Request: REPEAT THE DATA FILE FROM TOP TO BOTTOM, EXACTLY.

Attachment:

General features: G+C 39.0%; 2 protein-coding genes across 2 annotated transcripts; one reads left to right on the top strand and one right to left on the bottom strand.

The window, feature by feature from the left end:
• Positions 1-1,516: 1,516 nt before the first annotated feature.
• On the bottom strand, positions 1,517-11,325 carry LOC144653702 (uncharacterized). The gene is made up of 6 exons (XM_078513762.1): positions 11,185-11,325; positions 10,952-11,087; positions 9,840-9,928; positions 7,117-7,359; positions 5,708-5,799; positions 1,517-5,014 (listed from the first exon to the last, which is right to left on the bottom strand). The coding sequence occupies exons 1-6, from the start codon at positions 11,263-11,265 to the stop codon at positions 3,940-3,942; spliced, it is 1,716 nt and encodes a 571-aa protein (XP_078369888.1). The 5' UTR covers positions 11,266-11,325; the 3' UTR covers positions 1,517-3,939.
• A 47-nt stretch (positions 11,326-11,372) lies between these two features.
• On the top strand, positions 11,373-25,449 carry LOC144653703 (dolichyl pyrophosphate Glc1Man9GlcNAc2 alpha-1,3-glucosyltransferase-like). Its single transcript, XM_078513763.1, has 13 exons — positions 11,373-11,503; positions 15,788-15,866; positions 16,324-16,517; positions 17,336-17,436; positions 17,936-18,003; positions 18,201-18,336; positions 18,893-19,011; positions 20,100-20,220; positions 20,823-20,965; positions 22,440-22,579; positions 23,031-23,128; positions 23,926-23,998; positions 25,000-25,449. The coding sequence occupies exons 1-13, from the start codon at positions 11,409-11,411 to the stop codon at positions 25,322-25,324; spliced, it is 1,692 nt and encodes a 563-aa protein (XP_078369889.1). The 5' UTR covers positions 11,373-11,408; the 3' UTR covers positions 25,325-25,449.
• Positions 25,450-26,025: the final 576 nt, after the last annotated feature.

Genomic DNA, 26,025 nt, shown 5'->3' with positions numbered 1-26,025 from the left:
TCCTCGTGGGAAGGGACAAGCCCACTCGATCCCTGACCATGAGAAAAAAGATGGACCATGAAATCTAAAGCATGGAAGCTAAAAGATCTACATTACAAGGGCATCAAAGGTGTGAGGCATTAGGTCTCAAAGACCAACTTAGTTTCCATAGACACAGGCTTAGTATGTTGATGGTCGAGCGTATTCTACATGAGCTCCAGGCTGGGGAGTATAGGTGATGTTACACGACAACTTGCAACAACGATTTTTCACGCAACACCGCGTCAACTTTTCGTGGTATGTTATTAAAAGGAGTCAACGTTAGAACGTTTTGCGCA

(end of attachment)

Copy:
General features: G+C 39.0%; 2 protein-coding genes across 2 annotated transcripts; one reads left to right on the top strand and one right to left on the bottom strand.

The window, feature by feature from the left end:
• Positions 1-1,516: 1,516 nt before the first annotated feature.
• On the bottom strand, positions 1,517-11,325 carry LOC144653702 (uncharacterized). The gene is made up of 6 exons (XM_078513762.1): positions 11,185-11,325; positions 10,952-11,087; positions 9,840-9,928; positions 7,117-7,359; positions 5,708-5,799; positions 1,517-5,014 (listed from the first exon to the last, which is right to left on the bottom strand). The coding sequence occupies exons 1-6, from the start codon at positions 11,263-11,265 to the stop codon at positions 3,940-3,942; spliced, it is 1,716 nt and encodes a 571-aa protein (XP_078369888.1). The 5' UTR covers positions 11,266-11,325; the 3' UTR covers positions 1,517-3,939.
• A 47-nt stretch (positions 11,326-11,372) lies between these two features.
• On the top strand, positions 11,373-25,449 carry LOC144653703 (dolichyl pyrophosphate Glc1Man9GlcNAc2 alpha-1,3-glucosyltransferase-like). Its single transcript, XM_078513763.1, has 13 exons — positions 11,373-11,503; positions 15,788-15,866; positions 16,324-16,517; positions 17,336-17,436; positions 17,936-18,003; positions 18,201-18,336; positions 18,893-19,011; positions 20,100-20,220; positions 20,823-20,965; positions 22,440-22,579; positions 23,031-23,128; positions 23,926-23,998; positions 25,000-25,449. The coding sequence occupies exons 1-13, from the start codon at positions 11,409-11,411 to the stop codon at positions 25,322-25,324; spliced, it is 1,692 nt and encodes a 563-aa protein (XP_078369889.1). The 5' UTR covers positions 11,373-11,408; the 3' UTR covers positions 25,325-25,449.
• Positions 25,450-26,025: the final 576 nt, after the last annotated feature.

Genomic DNA, 26,025 nt, shown 5'->3' with positions numbered 1-26,025 from the left:
TCCTCGTGGGAAGGGACAAGCCCACTCGATCCCTGACCATGAGAAAAAAGATGGACCATGAAATCTAAAGCATGGAAGCTAAAAGATCTACATTACAAGGGCATCAAAGGTGTGAGGCATTAGGTCTCAAAGACCAACTTAGTTTCCATAGACACAGGCTTAGTATGTTGATGGTCGAGCGTATTCTACATGAGCTCCAGGCTGGGGAGTATAGGTGATGTTACACGACAACTTGCAACAACGATTTTTCACGCAACACCGCGTCAACTTTTCGTGGTATGTTATTAAAAGGAGTCAACGTTAGAACGTTTTGCGCA